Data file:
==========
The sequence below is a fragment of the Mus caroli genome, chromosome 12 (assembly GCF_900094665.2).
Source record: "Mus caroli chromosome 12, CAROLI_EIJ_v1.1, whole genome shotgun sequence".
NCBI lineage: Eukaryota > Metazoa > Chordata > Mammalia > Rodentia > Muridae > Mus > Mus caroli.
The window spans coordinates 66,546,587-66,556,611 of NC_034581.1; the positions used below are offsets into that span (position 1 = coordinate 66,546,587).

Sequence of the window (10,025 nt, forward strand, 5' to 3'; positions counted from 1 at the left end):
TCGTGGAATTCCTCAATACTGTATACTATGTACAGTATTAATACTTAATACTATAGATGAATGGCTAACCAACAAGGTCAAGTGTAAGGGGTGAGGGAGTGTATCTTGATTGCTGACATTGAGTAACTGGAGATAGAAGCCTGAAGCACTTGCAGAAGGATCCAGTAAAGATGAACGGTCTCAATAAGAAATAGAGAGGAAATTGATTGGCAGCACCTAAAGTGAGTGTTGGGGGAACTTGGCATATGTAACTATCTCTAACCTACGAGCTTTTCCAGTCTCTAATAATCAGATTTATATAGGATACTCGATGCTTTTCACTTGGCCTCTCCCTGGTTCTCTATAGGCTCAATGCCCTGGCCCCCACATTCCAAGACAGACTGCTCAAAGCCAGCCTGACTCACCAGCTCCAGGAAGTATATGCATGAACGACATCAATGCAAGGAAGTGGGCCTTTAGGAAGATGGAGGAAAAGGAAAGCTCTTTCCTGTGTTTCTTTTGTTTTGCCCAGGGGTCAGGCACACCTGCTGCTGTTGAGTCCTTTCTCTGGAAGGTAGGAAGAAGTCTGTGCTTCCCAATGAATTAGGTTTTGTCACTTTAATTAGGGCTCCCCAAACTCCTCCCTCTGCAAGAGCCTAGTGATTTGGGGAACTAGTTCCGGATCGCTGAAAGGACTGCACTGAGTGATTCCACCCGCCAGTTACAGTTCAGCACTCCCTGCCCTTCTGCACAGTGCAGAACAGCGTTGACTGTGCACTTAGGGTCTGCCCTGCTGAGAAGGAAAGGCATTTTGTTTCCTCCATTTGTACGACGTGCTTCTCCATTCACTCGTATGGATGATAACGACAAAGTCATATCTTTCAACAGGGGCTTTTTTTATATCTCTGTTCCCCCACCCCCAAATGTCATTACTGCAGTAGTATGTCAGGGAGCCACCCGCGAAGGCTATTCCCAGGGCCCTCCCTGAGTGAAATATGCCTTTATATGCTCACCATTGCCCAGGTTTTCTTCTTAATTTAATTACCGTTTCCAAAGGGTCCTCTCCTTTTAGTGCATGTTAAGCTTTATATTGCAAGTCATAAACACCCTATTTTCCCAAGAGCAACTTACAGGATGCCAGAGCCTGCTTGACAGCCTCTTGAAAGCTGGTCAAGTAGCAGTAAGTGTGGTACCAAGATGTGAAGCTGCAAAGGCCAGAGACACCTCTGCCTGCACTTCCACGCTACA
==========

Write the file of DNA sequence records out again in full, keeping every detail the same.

The sequence below is a fragment of the Mus caroli genome, chromosome 12 (assembly GCF_900094665.2).
Source record: "Mus caroli chromosome 12, CAROLI_EIJ_v1.1, whole genome shotgun sequence".
NCBI lineage: Eukaryota > Metazoa > Chordata > Mammalia > Rodentia > Muridae > Mus > Mus caroli.
The window spans coordinates 66,546,587-66,556,611 of NC_034581.1; the positions used below are offsets into that span (position 1 = coordinate 66,546,587).

Sequence of the window (10,025 nt, forward strand, 5' to 3'; positions counted from 1 at the left end):
TCGTGGAATTCCTCAATACTGTATACTATGTACAGTATTAATACTTAATACTATAGATGAATGGCTAACCAACAAGGTCAAGTGTAAGGGGTGAGGGAGTGTATCTTGATTGCTGACATTGAGTAACTGGAGATAGAAGCCTGAAGCACTTGCAGAAGGATCCAGTAAAGATGAACGGTCTCAATAAGAAATAGAGAGGAAATTGATTGGCAGCACCTAAAGTGAGTGTTGGGGGAACTTGGCATATGTAACTATCTCTAACCTACGAGCTTTTCCAGTCTCTAATAATCAGATTTATATAGGATACTCGATGCTTTTCACTTGGCCTCTCCCTGGTTCTCTATAGGCTCAATGCCCTGGCCCCCACATTCCAAGACAGACTGCTCAAAGCCAGCCTGACTCACCAGCTCCAGGAAGTATATGCATGAACGACATCAATGCAAGGAAGTGGGCCTTTAGGAAGATGGAGGAAAAGGAAAGCTCTTTCCTGTGTTTCTTTTGTTTTGCCCAGGGGTCAGGCACACCTGCTGCTGTTGAGTCCTTTCTCTGGAAGGTAGGAAGAAGTCTGTGCTTCCCAATGAATTAGGTTTTGTCACTTTAATTAGGGCTCCCCAAACTCCTCCCTCTGCAAGAGCCTAGTGATTTGGGGAACTAGTTCCGGATCGCTGAAAGGACTGCACTGAGTGATTCCACCCGCCAGTTACAGTTCAGCACTCCCTGCCCTTCTGCACAGTGCAGAACAGCGTTGACTGTGCACTTAGGGTCTGCCCTGCTGAGAAGGAAAGGCATTTTGTTTCCTCCATTTGTACGACGTGCTTCTCCATTCACTCGTATGGATGATAACGACAAAGTCATATCTTTCAACAGGGGCTTTTTTTATATCTCTGTTCCCCCACCCCCAAATGTCATTACTGCAGTAGTATGTCAGGGAGCCACCCGCGAAGGCTATTCCCAGGGCCCTCCCTGAGTGAAATATGCCTTTATATGCTCACCATTGCCCAGGTTTTCTTCTTAATTTAATTACCGTTTCCAAAGGGTCCTCTCCTTTTAGTGCATGTTAAGCTTTATATTGCAAGTCATAAACACCCTATTTTCCCAAGAGCAACTTACAGGATGCCAGAGCCTGCTTGACAGCCTCTTGAAAGCTGGTCAAGTAGCAGTAAGTGTGGTACCAAGATGTGAAGCTGCAAAGGCCAGAGACACCTCTGCCTGCACTTCCACGCTACA